- Accuracy: POLARIS validates each data element entered on a PCR, and it also checks over 60 cross-element validation rules. This higher level of error checking allows personnel to correct accidental data entry mistakes immediately, resulting in more accurate records.
- Patient care: Effective patient care is improved when each caregiver has access to relevant information. POLARIS will link PCRs from different units responding to the same patient on the same incident, and it will also make prehospital care information immediately available to hospitals, prehospital agency administrators, billing agencies, and the bureau.
- Improved Payment Recovery: "The first invoices and insurance claims should be mailed within 72 hours form the time of service. Quick information processing, prompt insurance claims filing, and invoice mailing have the greatest positive impact on collection rates." (Fitch, J, 2004, Prehospital Care Administration, p. 386). By enabling real-time electronic data collection and by providing real-time biller access to patient care reports, POLARIS can help agencies to greatly improve the speed with which they prepare billing statements.
- Data import/export: Data can be imported into POLARIS and exported from POLARIS in NEMSIS format.
- Third-party software integration: Agencies can purchase NEMSIS-compliant software from vendors and use POLARIS's back-end web service to upload and download data behind the scenes.
- Incident and patient linkage: When two crews initiate PCRs for the care of the same patient on the same incident, the data entered by the first crew is used to reduce the data entry required from the second crew. When the second crew starts their PCR, all of the data that would be common to the two PCRs (such as incident location and patient information) is pre-filled based on what the first unit entered.
- Epidemiological surveillance: The Bureau has identified 13 epidemiological indicators. If a particular indicator is flagged on an unusually high number of calls within a certain geographic area during a period of time, POLARIS triggers a notification to the state epidemiologist so that a public health investigation can be initiated. With effective epidemiological surveillance, the bureau can quickly mobilize state assets to respond to critical incidents.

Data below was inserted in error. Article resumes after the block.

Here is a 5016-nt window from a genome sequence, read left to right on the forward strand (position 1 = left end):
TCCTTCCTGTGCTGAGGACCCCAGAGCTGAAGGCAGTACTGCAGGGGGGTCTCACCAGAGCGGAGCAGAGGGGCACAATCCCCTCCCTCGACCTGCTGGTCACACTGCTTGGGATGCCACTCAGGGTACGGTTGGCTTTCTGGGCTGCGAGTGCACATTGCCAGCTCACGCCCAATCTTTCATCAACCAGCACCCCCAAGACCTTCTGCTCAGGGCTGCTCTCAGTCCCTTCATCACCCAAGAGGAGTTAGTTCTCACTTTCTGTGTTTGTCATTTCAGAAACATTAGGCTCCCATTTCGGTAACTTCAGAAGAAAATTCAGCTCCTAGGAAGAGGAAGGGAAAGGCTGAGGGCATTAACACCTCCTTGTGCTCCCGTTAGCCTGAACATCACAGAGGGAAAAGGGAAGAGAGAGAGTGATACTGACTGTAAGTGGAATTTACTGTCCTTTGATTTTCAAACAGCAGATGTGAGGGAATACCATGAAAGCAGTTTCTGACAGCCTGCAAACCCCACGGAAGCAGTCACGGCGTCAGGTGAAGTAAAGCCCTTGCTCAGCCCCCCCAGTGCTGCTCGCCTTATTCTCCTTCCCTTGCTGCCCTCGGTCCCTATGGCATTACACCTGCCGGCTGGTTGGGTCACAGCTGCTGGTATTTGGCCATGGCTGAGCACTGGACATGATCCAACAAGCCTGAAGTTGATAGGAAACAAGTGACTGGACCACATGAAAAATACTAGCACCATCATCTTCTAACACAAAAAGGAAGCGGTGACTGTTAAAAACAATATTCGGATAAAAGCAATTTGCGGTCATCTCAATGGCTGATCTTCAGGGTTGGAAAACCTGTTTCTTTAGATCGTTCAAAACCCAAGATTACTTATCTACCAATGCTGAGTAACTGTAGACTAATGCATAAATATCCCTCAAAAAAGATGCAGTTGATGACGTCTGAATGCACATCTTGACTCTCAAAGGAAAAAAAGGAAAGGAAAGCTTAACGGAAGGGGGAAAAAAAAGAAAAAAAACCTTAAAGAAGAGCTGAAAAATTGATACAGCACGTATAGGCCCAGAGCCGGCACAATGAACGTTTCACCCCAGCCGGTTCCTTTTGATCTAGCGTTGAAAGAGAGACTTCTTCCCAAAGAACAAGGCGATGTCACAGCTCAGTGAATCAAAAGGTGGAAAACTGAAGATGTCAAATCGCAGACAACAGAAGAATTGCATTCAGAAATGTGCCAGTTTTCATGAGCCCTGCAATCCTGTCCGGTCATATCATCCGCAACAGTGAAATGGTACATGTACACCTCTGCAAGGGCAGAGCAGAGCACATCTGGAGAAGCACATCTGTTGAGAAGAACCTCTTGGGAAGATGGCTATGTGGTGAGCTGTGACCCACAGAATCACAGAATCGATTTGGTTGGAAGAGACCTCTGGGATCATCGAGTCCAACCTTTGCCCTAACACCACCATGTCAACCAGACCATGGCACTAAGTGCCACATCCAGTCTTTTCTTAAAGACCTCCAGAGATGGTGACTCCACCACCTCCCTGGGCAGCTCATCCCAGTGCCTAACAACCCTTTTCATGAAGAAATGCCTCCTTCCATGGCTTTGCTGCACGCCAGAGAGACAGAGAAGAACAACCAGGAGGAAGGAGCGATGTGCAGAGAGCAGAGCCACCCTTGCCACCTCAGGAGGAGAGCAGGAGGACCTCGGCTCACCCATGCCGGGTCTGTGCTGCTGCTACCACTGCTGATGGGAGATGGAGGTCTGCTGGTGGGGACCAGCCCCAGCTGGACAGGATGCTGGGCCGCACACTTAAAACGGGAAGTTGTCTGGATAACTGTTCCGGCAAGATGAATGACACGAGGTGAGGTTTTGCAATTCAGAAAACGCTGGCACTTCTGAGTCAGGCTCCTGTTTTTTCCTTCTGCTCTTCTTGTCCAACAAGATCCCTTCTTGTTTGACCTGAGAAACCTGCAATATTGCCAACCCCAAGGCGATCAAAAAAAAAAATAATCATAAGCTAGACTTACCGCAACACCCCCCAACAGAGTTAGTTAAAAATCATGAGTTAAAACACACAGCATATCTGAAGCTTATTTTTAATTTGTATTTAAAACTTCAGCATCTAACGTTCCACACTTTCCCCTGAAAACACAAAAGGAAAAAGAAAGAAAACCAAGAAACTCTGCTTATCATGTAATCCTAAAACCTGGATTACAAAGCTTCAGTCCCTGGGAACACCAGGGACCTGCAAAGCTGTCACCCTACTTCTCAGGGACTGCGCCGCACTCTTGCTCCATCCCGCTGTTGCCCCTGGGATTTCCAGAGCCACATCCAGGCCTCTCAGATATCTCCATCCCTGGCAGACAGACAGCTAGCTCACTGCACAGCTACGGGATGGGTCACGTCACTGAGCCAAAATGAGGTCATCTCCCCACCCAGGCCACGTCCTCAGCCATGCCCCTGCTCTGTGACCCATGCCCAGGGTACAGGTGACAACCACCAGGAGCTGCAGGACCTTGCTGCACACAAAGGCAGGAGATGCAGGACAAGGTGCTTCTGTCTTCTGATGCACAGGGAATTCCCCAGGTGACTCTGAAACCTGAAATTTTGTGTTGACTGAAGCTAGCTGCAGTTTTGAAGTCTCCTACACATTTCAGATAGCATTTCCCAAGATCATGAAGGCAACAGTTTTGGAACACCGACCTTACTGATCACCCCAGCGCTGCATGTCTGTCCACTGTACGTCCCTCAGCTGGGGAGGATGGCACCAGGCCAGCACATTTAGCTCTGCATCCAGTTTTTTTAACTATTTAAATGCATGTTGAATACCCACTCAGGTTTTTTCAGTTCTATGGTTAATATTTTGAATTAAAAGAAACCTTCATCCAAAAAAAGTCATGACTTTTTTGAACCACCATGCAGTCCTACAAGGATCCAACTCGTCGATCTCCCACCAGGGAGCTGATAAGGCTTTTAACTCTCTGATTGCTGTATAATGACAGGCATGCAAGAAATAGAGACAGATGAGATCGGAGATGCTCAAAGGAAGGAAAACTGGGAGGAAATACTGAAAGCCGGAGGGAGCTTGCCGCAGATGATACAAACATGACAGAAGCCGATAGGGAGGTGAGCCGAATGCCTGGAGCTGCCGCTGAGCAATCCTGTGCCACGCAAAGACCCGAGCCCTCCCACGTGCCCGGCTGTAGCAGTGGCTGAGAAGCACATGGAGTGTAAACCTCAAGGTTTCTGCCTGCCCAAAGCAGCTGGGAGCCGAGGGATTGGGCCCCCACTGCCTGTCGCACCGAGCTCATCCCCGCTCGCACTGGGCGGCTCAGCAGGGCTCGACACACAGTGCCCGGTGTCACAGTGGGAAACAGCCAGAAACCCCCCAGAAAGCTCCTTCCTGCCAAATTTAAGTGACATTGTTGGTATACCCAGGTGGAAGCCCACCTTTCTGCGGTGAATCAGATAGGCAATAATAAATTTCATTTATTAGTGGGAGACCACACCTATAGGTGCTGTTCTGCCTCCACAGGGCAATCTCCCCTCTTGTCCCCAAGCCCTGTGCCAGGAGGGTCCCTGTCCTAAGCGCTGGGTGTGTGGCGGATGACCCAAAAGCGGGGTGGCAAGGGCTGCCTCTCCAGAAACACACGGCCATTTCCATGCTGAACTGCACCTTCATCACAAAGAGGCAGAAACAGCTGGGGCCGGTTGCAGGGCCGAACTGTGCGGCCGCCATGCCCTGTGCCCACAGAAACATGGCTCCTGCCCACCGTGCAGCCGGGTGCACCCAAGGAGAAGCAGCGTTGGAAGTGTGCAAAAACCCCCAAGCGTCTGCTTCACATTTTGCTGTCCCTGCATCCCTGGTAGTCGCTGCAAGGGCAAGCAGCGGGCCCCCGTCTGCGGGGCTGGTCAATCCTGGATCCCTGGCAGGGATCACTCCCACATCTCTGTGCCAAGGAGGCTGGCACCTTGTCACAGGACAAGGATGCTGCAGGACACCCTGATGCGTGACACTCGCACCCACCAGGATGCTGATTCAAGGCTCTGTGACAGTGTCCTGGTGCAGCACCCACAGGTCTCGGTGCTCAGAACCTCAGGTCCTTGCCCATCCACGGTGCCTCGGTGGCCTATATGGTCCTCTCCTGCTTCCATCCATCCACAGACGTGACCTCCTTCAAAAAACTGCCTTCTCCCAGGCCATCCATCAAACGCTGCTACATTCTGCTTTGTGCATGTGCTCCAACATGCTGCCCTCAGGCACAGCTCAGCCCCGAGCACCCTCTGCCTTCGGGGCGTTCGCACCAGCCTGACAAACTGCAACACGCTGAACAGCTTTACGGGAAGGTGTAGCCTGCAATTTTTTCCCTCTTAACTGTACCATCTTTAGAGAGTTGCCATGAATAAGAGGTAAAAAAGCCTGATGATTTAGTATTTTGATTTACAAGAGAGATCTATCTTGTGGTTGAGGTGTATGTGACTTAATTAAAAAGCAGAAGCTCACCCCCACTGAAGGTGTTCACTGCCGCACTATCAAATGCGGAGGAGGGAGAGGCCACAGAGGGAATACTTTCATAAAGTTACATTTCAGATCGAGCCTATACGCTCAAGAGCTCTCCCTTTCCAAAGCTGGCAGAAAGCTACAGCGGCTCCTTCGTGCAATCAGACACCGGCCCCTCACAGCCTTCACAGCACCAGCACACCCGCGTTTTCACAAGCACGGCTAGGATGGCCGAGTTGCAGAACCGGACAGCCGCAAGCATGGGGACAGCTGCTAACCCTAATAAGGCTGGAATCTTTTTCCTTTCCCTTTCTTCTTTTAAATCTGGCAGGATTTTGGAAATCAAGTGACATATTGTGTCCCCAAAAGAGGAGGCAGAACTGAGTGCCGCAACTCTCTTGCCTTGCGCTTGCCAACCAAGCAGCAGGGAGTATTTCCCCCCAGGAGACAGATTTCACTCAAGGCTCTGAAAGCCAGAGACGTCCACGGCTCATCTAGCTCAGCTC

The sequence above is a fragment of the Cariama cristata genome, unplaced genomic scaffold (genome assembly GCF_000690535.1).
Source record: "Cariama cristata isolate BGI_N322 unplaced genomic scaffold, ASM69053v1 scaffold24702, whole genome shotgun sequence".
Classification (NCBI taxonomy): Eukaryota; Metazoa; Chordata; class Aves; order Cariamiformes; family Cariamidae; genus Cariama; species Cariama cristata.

- Staging locations: By reviewing response times through POLARIS, agency administrators can identify geographical areas that need better coverage and then move unit staging locations to eliminate gaps in service.
- Real-time analysis: The day after a PCR is completed, it will become available for analysis at the agency, hospital, and state levels. Analysis will no longer need to wait until the end of the year.
- Training improvement: Agencies can use POLARIS's analysis tool to identify training needs specific to their agencies. Nationally, NHTSA can use nationwide NEMSIS data to implement changes in the national standard curricula.
- Justifying EMS: EMS is "the last bastion of healthcare to prove that what it does makes a difference." The rest of the healthcare industry justifies its value by using data that shows that it makes a difference in patient outcomes. EMS is now being asked to show its value, and data analysis is one way to do so.
POLARIS is designed to be highly reliable, available, and secure. POLARIS is hosted in state-owned computer facilities, and the POLARIS servers are not shared by any other systems.
POLARIS system architecture diagram
The production data center houses multiple load-balanced servers. If one server goes offline, POLARIS will continue to function. If all production servers go offline, a backup server will handle POLARIS traffic from a remote data center location. POLARIS also has a development server, used to test system enhancements before they are published to the production system.
Regardless of the status of the individual POLARIS servers, POLARIS will always be available at polaris.utah.gov.
Here are some screenshots of POLARIS.
Login using single sign-on via the Utah-ID service
General agency information in Agency Demographics
Initial information on a patient care report (PCR)
Transport/Patient information on a patient care report (PCR), with a hospital selected as destination
Patient care report narrative
Data Exchange area for importing/exporting NEMSIS-compliant data
Form to search for patient care reports (PCRs)
Printable patient care report (PCR)
Multidimensional analysis of data in the POLARIS Analysis Suite
Configure Data Elements area to turn on additional NEMSIS elements for collection within an agency
User Administration area to manage the roles of users within an agency
Online help with integrated NEMSIS data dictionary
Updated July 16, 2014